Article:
WELLINGTON (Reuters) - Ma’a Nonu made the first step towards what would be a remarkable return to World Cup rugby on Thursday when he was named to start for the Auckland Blues in their Super Rugby opener against the champion Canterbury Crusaders.
The 36-year-old will partner TJ Faiane in the midfield at Eden Park on Saturday with Nonu’s fellow World Cup winning-centre Sonny Bill Williams on the bench.
It will be his first Super Rugby appearance since the 2015 final, when the Otago Highlanders upset his Wellington Hurricanes to apparently bring an end to his career in New Zealand as he headed off to France.
A desire to bring his young family back to New Zealand prompted him to walk away from the offer of a contract extension at Toulon, though, and when he signed with the Blues, talk of a fourth World Cup appearance naturally followed.
It will be no easy task with Williams, Ryan Crotty, Jack Goodhue, Anton Lienert-Brown and Ngani Laumape all ahead of him in the queue but the desire is still there to try.
“Well I think (making the All Blacks) is there, you know, in everyone’s minds,” he told reporters this week.
“I had a great time in France, I guess the opportunity to come and play for the Blues, I took it with both hands really.
“Hopefully I can still play at this level, that’s a challenge I’m looking forward to.
“For me it’s trying to make the Blues team first, so one step at a time.”
With that first step complete, Nonu must now prove that he can still play in Super Rugby, a level of the game where in his later years in New Zealand he was accused by some of coasting before upping his game with the national side.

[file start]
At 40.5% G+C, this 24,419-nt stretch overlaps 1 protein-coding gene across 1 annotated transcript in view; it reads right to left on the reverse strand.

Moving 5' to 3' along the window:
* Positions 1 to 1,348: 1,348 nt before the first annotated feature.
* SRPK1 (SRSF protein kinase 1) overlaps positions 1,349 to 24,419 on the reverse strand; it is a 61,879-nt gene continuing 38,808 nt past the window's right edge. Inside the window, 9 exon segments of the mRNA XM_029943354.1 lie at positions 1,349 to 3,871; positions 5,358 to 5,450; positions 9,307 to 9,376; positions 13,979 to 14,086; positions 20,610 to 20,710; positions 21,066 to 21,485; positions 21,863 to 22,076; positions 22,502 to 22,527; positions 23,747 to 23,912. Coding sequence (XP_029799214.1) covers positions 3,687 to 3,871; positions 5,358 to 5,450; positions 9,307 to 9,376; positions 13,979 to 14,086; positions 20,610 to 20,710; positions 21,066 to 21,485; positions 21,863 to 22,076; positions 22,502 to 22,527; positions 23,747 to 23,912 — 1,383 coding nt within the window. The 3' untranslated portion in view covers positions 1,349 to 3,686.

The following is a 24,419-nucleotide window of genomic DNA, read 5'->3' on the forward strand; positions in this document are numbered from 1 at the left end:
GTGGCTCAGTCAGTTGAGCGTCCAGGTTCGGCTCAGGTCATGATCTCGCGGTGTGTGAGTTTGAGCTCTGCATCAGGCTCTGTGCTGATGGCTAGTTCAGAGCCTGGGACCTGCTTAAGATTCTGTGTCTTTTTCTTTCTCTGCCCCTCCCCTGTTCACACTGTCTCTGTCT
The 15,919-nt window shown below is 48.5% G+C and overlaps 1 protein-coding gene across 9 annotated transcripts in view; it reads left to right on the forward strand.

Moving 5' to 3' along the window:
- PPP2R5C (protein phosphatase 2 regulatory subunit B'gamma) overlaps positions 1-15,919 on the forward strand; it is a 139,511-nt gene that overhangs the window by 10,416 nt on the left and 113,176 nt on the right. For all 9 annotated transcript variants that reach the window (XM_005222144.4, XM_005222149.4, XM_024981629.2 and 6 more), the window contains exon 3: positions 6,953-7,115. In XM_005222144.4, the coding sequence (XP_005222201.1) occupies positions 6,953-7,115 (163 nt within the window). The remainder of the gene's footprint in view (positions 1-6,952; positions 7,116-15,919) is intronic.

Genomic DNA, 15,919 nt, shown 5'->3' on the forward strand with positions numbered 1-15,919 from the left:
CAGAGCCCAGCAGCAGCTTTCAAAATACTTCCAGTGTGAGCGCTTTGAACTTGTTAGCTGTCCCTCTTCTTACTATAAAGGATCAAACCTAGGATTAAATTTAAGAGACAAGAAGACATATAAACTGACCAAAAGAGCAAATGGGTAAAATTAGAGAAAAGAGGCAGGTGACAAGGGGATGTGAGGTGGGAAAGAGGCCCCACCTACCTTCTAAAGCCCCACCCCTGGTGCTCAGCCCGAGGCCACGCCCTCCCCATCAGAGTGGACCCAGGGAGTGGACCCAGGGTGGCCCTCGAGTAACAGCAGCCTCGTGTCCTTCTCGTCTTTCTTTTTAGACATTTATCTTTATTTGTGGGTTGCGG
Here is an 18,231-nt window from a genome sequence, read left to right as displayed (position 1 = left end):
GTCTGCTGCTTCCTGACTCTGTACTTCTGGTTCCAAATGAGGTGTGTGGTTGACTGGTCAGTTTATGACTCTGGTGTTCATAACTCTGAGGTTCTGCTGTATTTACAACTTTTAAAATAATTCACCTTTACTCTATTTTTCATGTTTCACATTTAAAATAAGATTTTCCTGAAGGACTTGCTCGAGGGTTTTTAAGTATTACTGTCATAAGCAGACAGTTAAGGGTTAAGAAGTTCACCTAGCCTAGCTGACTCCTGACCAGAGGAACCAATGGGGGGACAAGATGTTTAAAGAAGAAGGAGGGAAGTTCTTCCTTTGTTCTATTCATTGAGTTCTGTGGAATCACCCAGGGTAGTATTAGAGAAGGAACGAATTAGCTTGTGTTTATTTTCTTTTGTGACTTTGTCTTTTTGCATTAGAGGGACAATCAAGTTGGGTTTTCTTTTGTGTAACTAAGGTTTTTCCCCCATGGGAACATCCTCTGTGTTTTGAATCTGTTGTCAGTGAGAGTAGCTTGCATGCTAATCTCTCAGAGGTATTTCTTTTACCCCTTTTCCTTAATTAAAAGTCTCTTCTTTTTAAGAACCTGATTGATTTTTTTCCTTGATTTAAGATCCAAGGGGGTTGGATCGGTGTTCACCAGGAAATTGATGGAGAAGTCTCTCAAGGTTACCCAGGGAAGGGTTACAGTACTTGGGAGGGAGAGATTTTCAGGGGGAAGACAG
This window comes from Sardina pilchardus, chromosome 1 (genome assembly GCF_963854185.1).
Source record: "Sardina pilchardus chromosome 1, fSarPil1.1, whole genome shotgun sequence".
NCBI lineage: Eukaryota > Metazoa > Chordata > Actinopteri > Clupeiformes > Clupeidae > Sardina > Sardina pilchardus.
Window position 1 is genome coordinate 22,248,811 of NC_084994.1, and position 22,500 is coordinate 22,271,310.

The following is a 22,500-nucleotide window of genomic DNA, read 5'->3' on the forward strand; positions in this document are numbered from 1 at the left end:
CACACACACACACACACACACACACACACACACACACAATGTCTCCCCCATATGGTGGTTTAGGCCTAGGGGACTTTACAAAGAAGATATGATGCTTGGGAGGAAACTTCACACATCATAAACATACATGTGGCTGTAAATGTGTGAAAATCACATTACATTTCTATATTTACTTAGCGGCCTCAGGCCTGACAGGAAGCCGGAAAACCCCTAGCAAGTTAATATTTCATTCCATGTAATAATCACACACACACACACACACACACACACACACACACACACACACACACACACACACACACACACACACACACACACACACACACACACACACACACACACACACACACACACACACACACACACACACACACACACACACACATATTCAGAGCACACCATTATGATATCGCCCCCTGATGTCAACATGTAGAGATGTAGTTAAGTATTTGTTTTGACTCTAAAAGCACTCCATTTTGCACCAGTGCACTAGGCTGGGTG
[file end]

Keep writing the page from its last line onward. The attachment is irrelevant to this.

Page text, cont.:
Nonu will turn 37 in May and is the oldest player in Super Rugby this year but he believes his experiences in France have helped him learn how to take better care of his body.
“I’m older. I hope I still have the wisdom upstairs and the physicality as well to play in Super Rugby because it’s really intense,” the twice World Cup winner said.
“The Top 14 and the Champions Cup is a brutal, brutal competition in Europe. I learned a few things playing week-in, week-out — a 35-week (season).
“I’ve learned with experience about my body and my mind. It’s come with maturity as well.”
Nonu may be playing his cards close to his chest about his All Blacks ambitions, but Saturday’s clash with the Crusaders could demonstrate how realistic they are.
With modern defensive lines rushing up and shutting off options to go wide quickly, test teams need line-breaking midfielders to try and get behind the first wave.
That ability to bust first-up tackles and turn defenders around was Nonu’s greatest strength in his heyday.
World Cup ambitions aside, Nonu also has a Super Rugby itch to scratch after losing two finals and four semi-finals with the Hurricanes.
“I haven’t won Super Rugby before,” he said. “I’ve come up short twice. I’ve played a lot of semi-finals for the Hurricanes.
“It’s another driver this year. (But) the first game is this weekend and we are coming up against the ... champions so it’s going to be a tough, tough game.”
Editing by Nick Mulvenney